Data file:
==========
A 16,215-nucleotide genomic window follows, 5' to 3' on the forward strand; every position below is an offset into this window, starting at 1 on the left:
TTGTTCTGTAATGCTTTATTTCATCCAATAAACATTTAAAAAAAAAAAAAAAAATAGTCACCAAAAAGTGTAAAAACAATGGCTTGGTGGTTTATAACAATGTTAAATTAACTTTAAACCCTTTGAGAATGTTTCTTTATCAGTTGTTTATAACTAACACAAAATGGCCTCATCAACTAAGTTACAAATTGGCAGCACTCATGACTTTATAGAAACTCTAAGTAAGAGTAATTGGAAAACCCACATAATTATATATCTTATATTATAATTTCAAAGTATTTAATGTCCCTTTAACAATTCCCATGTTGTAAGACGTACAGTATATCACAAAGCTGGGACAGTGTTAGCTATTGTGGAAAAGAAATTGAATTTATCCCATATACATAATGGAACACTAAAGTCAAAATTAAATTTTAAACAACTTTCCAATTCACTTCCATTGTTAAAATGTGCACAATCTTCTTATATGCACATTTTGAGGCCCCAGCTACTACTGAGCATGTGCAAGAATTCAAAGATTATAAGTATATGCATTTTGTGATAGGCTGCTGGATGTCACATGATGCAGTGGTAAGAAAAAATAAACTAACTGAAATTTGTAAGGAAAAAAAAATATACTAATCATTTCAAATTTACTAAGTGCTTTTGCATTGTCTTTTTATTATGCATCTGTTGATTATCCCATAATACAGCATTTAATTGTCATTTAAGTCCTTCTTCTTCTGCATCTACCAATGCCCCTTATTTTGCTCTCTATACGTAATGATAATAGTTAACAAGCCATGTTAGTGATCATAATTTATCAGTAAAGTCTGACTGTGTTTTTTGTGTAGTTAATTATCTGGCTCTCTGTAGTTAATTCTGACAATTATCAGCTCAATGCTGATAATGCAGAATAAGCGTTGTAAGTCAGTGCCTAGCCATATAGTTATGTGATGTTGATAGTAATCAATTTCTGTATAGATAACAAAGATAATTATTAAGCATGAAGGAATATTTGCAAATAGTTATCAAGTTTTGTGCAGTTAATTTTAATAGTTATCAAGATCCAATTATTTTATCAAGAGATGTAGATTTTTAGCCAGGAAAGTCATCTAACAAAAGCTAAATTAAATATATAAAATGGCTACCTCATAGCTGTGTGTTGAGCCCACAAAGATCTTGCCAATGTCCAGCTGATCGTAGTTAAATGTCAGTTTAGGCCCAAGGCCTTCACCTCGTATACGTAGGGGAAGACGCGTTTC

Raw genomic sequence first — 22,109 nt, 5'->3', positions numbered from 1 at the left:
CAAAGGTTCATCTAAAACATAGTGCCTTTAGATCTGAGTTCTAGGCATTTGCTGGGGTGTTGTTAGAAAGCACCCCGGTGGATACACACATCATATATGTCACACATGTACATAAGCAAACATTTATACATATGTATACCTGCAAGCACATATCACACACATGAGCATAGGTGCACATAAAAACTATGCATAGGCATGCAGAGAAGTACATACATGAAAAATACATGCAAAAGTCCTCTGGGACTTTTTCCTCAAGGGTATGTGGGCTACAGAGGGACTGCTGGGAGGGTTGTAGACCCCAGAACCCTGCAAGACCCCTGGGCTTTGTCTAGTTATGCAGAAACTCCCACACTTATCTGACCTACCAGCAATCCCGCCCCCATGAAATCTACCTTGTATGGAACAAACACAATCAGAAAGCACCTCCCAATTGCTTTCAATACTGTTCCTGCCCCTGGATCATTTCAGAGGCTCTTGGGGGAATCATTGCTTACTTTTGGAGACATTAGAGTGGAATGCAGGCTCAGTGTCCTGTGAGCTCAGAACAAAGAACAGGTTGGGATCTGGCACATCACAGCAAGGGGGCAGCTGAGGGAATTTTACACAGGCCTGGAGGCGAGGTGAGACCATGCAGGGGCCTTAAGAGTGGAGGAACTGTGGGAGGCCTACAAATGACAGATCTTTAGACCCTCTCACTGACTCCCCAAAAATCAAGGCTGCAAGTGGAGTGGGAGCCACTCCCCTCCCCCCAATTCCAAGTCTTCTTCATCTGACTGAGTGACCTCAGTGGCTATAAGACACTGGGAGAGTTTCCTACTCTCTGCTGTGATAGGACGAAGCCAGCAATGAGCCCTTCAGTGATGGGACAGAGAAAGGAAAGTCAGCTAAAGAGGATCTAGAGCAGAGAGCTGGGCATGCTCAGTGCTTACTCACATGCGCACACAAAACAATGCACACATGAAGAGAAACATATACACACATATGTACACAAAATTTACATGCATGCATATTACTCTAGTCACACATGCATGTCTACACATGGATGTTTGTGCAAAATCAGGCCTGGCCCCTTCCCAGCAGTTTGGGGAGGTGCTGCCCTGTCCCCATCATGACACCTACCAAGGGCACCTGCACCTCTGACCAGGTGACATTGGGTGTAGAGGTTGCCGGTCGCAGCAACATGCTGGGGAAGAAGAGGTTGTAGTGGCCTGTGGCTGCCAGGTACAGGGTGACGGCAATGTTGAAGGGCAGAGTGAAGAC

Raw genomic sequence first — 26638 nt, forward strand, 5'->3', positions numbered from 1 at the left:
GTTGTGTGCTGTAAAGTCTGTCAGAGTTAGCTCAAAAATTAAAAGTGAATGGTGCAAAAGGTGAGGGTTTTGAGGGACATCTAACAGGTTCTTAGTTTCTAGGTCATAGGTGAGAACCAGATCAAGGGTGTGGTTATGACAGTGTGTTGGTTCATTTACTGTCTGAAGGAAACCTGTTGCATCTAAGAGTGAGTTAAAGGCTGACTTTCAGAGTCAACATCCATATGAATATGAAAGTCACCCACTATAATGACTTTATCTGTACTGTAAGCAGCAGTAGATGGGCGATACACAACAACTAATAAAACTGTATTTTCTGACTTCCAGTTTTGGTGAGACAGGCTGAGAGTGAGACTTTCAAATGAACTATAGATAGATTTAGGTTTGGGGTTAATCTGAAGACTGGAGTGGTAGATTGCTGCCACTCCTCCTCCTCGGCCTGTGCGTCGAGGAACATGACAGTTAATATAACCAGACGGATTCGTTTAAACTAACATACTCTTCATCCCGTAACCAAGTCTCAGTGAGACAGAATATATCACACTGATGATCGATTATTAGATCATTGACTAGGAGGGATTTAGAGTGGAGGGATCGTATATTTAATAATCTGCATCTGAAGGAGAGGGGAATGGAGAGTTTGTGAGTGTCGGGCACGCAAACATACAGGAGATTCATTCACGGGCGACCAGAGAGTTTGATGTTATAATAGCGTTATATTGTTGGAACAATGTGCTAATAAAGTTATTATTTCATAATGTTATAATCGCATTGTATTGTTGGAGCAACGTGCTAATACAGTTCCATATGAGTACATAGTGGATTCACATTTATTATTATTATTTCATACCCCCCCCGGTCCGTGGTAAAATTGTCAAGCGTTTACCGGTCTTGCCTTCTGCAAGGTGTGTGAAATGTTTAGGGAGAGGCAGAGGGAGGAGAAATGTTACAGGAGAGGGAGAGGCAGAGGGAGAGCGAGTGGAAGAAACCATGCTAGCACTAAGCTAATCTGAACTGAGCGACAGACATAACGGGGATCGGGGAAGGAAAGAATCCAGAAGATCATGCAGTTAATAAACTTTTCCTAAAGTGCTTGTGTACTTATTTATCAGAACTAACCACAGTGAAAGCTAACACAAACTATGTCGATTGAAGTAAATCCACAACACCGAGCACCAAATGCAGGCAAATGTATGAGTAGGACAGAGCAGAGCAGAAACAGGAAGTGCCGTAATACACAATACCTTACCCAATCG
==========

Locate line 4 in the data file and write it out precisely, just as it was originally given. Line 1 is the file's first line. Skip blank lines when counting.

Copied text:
CAAAGGTTCATCTAAAACATAGTGCCTTTAGATCTGAGTTCTAGGCATTTGCTGGGGTGTTGTTAGAAAGCACCCCGGTGGATACACACATCATATATGTCACACATGTACATAAGCAAACATTTATACATATGTATACCTGCAAGCACATATCACACACATGAGCATAGGTGCACATAAAAACTATGCATAGGCATGCAGAGAAGTACATACATGAAAAATACATGCAAAAGTCCTCTGGGACTTTTTCCTCAAGGGTATGTGGGCTACAGAGGGACTGCTGGGAGGGTTGTAGACCCCAGAACCCTGCAAGACCCCTGGGCTTTGTCTAGTTATGCAGAAACTCCCACACTTATCTGACCTACCAGCAATCCCGCCCCCATGAAATCTACCTTGTATGGAACAAACACAATCAGAAAGCACCTCCCAATTGCTTTCAATACTGTTCCTGCCCCTGGATCATTTCAGAGGCTCTTGGGGGAATCATTGCTTACTTTTGGAGACATTAGAGTGGAATGCAGGCTCAGTGTCCTGTGAGCTCAGAACAAAGAACAGGTTGGGATCTGGCACATCACAGCAAGGGGGCAGCTGAGGGAATTTTACACAGGCCTGGAGGCGAGGTGAGACCATGCAGGGGCCTTAAGAGTGGAGGAACTGTGGGAGGCCTACAAATGACAGATCTTTAGACCCTCTCACTGACTCCCCAAAAATCAAGGCTGCAAGTGGAGTGGGAGCCACTCCCCTCCCCCCAATTCCAAGTCTTCTTCATCTGACTGAGTGACCTCAGTGGCTATAAGACACTGGGAGAGTTTCCTACTCTCTGCTGTGATAGGACGAAGCCAGCAATGAGCCCTTCAGTGATGGGACAGAGAAAGGAAAGTCAGCTAAAGAGGATCTAGAGCAGAGAGCTGGGCATGCTCAGTGCTTACTCACATGCGCACACAAAACAATGCACACATGAAGAGAAACATATACACACATATGTACACAAAATTTACATGCATGCATATTACTCTAGTCACACATGCATGTCTACACATGGATGTTTGTGCAAAATCAGGCCTGGCCCCTTCCCAGCAGTTTGGGGAGGTGCTGCCCTGTCCCCATCATGACACCTACCAAGGGCACCTGCACCTCTGACCAGGTGACATTGGGTGTAGAGGTTGCCGGTCGCAGCAACATGCTGGGGAAGAAGAGGTTGTAGTGGCCTGTGGCTGCCAGGTACAGGGTGACGGCAATGTTGAAGGGCAGAGTGAAGAC